New York

Ann Lislegaard

Murray Guy

In a passage from The Poetics of Space (1958) in which he discusses the solitude and passivity to be experienced in the corner of a room, Gaston Bachelard urges poets to “designate the space of our immobility by making it the space of our being.” Ann Lislegaard’s Corner Piece—The Space Between Us, 2000–2003—two freestanding, white-painted facades meeting at a right angle a short distance from the gallery walls—seemed to respond directly to Bachelard. Though the piece offered little information on a visual level, the space-shaping presence of recorded voices, emanating from speakers installed at the outer corners of the false walls, countered the initial impression of absence.

Lislegaard’s piece placed a heavy burden on the viewer’s auditory sensitivity. One had to listen carefully to get the gist of what was being said; sound came first from one speaker, then another, in no apparent order; the outlines of a conversation could just barely be grasped. Lacking the tonal intimacy of, say, Janet Cardiff’s binaural headphones, Lislegaard’s installation forced the viewer to strain (in polar opposition to Bruce Nauman’s habit of yelling at the audience). One wondered whether this was an intentional effort to encourage concentration or merely a technical glitch; the flimsiness of the walls also contributed to a certain sense of the provisional.

Yet after a few minutes of immersion in the corner, the space seemed to expand and adopt new and interesting contours. The narrative that takes loose shape involves a clandestine meeting—it’s as if your presence there had been prearranged. References to the body—“my lips, your lips, whispering . . .”—and descriptions of how the “visitor” occupies the corner are given a fragmented delivery; often, individual words are simply repeated. Through the gradual buildup of these terms, the stiff right angle is endowed with anthropomorphic form, suggesting affinities with the thirty-year-plus history of Minimalism’s loosening up at the hands of artists like Eva Hesse and Lynda Benglis. Lislegaard’s work, however, is not grounded in a pronounced materiality but relies instead on the power of the insubstantial to communicate. An empty space becomes activated, humanized, through the quiet focus of the listener. One’s conscious acknowledgment of the environment also heightens awareness of time passing, as the intervals between softly uttered words and phrases keep an unhurried, irregular pace.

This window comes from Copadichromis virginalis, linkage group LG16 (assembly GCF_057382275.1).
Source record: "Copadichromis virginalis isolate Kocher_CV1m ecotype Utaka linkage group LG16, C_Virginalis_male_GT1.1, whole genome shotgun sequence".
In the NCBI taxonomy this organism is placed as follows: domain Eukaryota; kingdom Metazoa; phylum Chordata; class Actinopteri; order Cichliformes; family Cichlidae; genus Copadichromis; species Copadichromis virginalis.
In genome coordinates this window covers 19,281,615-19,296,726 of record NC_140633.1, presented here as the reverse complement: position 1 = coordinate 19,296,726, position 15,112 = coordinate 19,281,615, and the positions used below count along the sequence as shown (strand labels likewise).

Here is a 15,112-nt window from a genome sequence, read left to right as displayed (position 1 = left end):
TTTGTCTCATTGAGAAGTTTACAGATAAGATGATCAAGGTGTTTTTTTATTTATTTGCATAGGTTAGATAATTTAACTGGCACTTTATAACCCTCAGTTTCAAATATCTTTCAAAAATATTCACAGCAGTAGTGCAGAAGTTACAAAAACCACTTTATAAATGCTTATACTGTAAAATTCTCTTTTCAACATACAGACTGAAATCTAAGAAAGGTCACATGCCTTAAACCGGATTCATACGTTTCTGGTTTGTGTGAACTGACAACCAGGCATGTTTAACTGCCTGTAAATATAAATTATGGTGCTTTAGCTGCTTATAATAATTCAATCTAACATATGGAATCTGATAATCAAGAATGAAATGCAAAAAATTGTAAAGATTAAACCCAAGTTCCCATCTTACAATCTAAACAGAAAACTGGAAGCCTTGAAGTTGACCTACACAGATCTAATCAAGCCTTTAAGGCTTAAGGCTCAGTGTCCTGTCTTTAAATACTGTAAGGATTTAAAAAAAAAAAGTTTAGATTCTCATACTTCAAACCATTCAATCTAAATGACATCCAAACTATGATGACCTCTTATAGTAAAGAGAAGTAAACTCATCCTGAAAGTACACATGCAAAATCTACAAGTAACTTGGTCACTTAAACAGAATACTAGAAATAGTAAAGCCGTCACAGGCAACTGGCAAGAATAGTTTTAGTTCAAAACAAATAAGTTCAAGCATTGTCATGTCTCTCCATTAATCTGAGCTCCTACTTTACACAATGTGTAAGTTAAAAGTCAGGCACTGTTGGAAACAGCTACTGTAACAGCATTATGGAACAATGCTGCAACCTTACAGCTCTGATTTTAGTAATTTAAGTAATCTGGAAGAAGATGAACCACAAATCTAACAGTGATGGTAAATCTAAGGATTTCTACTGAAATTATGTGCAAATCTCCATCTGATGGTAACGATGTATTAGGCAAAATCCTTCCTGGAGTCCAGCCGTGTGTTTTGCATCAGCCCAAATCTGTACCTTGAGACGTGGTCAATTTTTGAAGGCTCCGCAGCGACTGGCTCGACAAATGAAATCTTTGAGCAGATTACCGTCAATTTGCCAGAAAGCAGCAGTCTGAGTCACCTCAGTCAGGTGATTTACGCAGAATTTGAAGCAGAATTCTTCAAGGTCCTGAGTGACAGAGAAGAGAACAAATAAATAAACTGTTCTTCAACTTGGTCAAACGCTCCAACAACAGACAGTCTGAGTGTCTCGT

The restraint of this installation was echoed in two works on view in a second space; one was a video animation (A Room with a View, 2002) of a woman in a simple black dress making gentle movements as light and shadows play across the walls of a room. The time of day appears compressed into a one-and-a-half-minute loop; close attention was required to notice the subtle transformations. Untitled [Fontainebleau], 2002, a photograph based on the famous late-sixteenth-century nipple-pinching painting, hung nearby. Two contemporary young women mimic the gestures of their Mannerist forbears against a milky-white backdrop, but the moment of touch is ambiguous—it’s not clear whether contact is actually made. Giving away as little as the language in Corner Piece, their expressionless faces look out at the viewer as if to make a connection, but, again, they only hint at an exchange. Lislegaard’s recent work may leave you wanting more, but the desire it slowly stirs provides its own satisfaction.

Gregory Williams